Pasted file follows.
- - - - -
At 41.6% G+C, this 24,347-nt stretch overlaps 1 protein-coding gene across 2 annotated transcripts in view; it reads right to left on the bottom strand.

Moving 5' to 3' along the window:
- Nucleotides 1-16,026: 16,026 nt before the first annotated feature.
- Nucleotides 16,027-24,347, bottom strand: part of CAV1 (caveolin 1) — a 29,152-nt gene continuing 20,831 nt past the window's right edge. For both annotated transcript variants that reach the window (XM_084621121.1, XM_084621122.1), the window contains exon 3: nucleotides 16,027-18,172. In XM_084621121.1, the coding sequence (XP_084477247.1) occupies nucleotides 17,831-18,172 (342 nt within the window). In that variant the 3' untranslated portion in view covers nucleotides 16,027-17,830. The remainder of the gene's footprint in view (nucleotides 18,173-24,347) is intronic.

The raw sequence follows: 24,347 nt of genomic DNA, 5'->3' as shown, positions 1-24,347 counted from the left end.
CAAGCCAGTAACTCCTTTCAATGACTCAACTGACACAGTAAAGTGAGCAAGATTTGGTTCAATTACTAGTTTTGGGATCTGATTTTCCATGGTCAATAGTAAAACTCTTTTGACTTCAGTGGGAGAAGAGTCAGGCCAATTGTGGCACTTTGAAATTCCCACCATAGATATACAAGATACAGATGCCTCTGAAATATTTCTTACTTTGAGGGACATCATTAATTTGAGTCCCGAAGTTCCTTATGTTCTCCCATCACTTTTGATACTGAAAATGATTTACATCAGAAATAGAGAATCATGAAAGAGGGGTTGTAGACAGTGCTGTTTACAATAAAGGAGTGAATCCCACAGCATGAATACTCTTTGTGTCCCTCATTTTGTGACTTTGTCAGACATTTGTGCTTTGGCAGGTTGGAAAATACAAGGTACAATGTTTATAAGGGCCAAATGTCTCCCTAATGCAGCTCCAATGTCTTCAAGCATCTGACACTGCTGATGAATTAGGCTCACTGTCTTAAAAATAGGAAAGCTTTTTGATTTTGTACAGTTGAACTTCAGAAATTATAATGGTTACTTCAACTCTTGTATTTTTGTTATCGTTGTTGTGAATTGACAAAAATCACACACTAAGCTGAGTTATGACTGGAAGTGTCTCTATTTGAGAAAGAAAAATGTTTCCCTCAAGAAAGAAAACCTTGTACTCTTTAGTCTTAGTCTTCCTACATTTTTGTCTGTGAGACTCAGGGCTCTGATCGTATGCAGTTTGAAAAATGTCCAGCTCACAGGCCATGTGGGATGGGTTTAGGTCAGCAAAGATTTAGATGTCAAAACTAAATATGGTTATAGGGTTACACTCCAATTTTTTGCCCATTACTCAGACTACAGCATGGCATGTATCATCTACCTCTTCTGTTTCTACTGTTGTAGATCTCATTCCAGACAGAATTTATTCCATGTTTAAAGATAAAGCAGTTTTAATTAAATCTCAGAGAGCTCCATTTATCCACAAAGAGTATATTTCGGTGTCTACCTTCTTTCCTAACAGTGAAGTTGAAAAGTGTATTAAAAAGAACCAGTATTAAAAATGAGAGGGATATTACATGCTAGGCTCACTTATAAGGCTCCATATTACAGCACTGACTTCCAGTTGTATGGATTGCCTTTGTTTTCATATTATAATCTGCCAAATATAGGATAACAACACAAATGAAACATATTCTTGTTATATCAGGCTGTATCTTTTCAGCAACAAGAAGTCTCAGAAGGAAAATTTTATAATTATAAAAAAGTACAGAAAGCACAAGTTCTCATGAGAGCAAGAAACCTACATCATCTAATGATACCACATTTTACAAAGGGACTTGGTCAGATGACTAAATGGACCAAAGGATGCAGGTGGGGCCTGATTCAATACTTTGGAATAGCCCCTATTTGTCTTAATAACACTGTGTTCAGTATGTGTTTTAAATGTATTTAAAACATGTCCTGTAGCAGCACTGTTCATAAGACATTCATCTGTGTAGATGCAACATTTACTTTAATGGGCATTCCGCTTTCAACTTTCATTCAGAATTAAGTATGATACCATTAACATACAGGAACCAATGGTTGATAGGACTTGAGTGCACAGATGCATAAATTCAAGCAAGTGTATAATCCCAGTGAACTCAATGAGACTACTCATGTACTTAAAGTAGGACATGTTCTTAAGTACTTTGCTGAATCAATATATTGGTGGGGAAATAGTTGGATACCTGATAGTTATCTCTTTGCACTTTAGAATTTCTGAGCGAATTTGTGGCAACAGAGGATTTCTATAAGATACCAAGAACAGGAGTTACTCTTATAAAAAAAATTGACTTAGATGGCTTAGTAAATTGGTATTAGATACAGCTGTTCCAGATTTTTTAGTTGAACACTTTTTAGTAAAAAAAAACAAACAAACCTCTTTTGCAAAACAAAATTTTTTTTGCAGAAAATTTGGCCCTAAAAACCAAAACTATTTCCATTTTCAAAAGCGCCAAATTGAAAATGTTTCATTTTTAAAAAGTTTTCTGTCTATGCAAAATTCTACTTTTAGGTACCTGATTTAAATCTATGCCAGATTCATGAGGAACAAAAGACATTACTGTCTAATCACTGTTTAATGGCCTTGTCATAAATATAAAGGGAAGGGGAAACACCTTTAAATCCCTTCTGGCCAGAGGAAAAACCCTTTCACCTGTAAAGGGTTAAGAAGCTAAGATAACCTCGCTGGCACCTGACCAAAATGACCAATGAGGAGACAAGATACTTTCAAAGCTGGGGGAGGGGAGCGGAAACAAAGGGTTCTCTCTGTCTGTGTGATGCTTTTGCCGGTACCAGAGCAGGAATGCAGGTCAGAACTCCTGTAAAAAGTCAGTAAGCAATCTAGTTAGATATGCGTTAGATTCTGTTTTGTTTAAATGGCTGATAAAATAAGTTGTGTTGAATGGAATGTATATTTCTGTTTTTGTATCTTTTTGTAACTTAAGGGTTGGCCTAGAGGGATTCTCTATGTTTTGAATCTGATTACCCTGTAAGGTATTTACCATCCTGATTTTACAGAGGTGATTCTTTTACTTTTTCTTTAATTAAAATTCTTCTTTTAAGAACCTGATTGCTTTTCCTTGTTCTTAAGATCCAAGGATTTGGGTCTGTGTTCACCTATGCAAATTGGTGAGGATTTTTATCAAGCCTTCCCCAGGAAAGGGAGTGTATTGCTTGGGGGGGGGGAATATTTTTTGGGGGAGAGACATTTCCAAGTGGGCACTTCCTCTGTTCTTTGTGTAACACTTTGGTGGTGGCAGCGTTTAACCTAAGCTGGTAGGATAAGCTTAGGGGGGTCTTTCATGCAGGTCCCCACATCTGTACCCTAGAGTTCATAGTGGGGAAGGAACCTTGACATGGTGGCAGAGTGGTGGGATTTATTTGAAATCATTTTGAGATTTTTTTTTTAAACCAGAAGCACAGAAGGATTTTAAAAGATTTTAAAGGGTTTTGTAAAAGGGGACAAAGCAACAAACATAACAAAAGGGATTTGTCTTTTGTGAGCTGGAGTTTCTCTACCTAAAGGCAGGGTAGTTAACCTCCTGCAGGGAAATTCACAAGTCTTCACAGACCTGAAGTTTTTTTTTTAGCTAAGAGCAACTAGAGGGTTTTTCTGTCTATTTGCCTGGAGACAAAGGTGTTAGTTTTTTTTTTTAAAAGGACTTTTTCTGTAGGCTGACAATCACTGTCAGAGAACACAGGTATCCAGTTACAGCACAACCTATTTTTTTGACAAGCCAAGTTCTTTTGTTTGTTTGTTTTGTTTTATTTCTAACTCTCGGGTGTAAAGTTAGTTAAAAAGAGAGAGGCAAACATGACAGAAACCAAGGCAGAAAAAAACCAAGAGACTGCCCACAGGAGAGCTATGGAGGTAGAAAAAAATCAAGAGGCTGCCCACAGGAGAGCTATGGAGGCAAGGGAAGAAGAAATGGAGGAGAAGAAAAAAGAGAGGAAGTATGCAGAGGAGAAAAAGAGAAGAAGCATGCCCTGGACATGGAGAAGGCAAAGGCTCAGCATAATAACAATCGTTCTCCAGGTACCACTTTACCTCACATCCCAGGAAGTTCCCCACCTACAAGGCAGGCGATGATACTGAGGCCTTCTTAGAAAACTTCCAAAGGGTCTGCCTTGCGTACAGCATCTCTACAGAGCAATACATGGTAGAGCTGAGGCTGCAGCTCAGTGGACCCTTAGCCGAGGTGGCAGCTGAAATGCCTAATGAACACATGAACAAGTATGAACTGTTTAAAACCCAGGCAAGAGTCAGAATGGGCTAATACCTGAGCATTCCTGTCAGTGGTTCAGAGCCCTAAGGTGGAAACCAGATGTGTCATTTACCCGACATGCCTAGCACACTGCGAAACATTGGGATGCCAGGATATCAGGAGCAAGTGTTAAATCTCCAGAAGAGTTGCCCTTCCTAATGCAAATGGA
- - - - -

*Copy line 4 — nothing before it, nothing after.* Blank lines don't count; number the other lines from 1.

- Nucleotides 16,027-24,347, bottom strand: part of CAV1 (caveolin 1) — a 29,152-nt gene continuing 20,831 nt past the window's right edge. For both annotated transcript variants that reach the window (XM_084621121.1, XM_084621122.1), the window contains exon 3: nucleotides 16,027-18,172. In XM_084621121.1, the coding sequence (XP_084477247.1) occupies nucleotides 17,831-18,172 (342 nt within the window). In that variant the 3' untranslated portion in view covers nucleotides 16,027-17,830. The remainder of the gene's footprint in view (nucleotides 18,173-24,347) is intronic.